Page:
gm = multicuboid(1,1,1); model = createpde; model.Geometry = gm; generateMesh(model,"Hmin",0.5); model
model = PDEModel with properties: PDESystemSize: 1 IsTimeDependent: 0 Geometry: [1x1 DiscreteGeometry] EquationCoefficients:  BoundaryConditions:  InitialConditions:  Mesh: [1x1 FEMesh] SolverOptions: [1x1 pde.PDESolverOptions]
A geometry, even when it is a property of a model, is stored separately from a mesh. The toolbox does not automatically regenerate the mesh when you modify a geometry.
new_gm = multicylinder(1,1); model.Geometry = new_gm; pdegplot(model,"FaceAlpha",0.3) hold on pdemesh(model)
You must explicitly update the mesh to correspond to the current cylinder geometry.
generateMesh(model); pdegplot(model,"FaceAlpha",0.3) hold on pdemesh(model)
Geometry and Mesh Queries
The toolbox enables you to find mesh elements and nodes by their geometric location or proximity to a particular point or node. For example, you can find all elements that belong to a particular face or cell. You also can find all nodes that belong to a particular vertex, edge, face, or cell. For details, see
The toolbox also enables you to find edges and faces by their proximity to a particular point or to find only those attached to a particular geometric region:
cellEdgesfinds edges belonging to boundaries of specified cells.
cellFacesfinds faces belonging to specified cells.
faceEdgesfinds edges belonging to specified faces.
facesAttachedToEdgesfinds faces attached to specified edges.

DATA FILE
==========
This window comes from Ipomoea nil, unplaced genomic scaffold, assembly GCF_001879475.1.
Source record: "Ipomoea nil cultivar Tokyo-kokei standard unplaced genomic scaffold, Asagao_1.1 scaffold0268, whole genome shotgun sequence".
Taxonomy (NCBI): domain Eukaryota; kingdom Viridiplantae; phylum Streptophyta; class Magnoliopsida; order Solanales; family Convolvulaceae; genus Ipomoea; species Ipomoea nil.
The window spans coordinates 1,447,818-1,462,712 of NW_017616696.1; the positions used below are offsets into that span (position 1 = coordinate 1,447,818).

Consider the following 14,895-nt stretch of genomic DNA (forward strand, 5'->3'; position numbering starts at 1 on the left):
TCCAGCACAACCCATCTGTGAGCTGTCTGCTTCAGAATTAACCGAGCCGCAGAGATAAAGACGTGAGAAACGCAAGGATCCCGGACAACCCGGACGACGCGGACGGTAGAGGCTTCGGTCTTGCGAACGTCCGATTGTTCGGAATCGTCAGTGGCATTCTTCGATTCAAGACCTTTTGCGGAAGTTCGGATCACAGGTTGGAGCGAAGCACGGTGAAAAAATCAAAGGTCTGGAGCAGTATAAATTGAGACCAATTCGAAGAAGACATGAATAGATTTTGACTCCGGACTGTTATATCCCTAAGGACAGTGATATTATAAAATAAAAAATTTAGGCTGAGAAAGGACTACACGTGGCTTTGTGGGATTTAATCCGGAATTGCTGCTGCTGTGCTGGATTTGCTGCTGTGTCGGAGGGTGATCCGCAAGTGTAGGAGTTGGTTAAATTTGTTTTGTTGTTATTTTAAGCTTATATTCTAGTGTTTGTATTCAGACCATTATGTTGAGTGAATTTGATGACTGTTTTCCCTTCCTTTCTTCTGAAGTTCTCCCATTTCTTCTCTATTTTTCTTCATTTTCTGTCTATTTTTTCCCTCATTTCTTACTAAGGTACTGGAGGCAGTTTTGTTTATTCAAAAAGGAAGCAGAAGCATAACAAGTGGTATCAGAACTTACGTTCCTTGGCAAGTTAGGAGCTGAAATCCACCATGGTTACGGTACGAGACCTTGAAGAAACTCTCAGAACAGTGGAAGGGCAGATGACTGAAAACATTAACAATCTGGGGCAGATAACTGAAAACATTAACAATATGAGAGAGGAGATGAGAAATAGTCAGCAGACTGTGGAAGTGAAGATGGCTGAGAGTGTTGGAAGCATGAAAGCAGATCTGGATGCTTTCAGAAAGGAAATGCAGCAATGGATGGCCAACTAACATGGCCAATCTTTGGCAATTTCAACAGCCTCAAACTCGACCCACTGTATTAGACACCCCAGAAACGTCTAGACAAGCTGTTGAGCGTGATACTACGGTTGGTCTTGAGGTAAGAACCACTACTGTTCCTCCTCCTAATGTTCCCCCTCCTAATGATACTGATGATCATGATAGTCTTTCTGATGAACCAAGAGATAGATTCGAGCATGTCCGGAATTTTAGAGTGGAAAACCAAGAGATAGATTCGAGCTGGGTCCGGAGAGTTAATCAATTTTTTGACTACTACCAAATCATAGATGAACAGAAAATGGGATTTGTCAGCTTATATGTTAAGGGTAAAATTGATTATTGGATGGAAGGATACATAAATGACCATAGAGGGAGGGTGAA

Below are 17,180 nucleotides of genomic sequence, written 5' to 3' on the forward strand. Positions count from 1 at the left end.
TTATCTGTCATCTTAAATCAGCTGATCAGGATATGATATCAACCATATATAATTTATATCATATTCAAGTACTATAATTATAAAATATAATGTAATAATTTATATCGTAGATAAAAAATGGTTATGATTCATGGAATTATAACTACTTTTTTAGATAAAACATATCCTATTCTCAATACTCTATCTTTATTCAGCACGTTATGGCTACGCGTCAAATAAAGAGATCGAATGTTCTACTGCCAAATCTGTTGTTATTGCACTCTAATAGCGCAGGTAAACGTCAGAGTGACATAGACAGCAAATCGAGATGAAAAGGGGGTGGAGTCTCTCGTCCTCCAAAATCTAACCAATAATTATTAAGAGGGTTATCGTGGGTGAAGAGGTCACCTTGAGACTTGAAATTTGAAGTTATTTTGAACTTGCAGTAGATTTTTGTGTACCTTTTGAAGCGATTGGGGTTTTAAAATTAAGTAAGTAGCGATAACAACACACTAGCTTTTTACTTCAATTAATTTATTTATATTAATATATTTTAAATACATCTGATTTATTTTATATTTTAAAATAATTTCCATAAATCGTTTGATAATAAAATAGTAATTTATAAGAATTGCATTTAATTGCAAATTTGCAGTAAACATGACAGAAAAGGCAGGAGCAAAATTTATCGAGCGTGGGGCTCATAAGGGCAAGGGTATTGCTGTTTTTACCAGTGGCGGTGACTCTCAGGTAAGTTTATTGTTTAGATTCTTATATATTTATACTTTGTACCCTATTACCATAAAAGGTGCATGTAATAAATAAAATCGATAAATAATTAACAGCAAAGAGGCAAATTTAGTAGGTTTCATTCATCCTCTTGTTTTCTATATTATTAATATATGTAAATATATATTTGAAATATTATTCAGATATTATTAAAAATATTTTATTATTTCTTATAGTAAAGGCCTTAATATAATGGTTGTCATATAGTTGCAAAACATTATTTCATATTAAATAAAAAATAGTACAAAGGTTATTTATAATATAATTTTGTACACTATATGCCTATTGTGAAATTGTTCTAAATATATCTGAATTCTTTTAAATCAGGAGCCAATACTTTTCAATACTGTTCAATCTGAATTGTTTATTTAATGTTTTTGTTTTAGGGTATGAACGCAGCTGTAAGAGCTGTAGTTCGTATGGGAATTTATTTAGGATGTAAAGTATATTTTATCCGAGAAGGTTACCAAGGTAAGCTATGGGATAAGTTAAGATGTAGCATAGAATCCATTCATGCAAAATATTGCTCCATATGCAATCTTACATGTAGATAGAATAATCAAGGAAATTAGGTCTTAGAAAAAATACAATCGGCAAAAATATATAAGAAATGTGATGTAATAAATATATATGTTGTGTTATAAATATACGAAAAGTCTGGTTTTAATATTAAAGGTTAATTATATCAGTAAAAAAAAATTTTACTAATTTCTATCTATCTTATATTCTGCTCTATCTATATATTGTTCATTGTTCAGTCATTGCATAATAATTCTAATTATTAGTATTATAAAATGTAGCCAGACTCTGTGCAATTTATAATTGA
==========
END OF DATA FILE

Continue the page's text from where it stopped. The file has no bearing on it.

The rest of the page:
nearestEdgefinds edges nearest to specified points.
nearestFacefinds faces nearest to specified points.
Parameters of a Model on Geometric Regions
The toolbox lets you specify parameters of each problem, such as boundary and initial conditions (including boundary constraints and boundary loads) and PDE coefficients (including properties of materials, internal heat sources, body loads, and electromagnetic sources) on geometric regions. For example, you can apply boundary conditions on the top and bottom faces of this cylinder. First, create the cylinder geometry.
gm = multicylinder(5,10); pdegplot(gm,"FaceLabels","on","FaceAlpha",0.5);
Then, create a model, add the geometry to the model, and apply the Dirichlet boundary conditions on the top and bottom faces of the cylinder.
model = createpde; model.Geometry = gm; applyBoundaryCondition(model,"dirichlet","Face",1:2,"u",0)
ans = BoundaryCondition with properties: BCType: 'dirichlet' RegionType: 'Face' RegionID: [1 2] r:  h:  g:  q:  u: 0 EquationIndex:  Vectorized: 'off'
Solvers Use Meshes
PDE solvers do not work with geometries directly. They work with the corresponding meshes instead. For example, if you generate a coarse mesh, the PDE solver uses the discretized cylinder.
generateMesh(model,"Hmin",4); figure pdemesh(model)
When you solve a problem, the toolbox internally finds all mesh nodes and elements that belong to these geometric regions and applies the specified parameters to those nodes and elements. The discretized top and bottom of the cylinder look like polygons rather than circles.
figure pdemesh(model) view([34 90])
When you refine a mesh for your problem, the toolbox automatically recalculates which nodes and elements belong to particular geometric regions and applies the specified parameters to the new nodes and elements.
generateMesh(model); figure pdemesh(model) view([34 90])
Although the solvers apply specified parameters to mesh elements and nodes, you cannot explicitly specify these parameters directly on mesh components. All parameters must be specified on geometric regions. This approach prevents unintended assignments that can happen, for example, when you refine a mesh.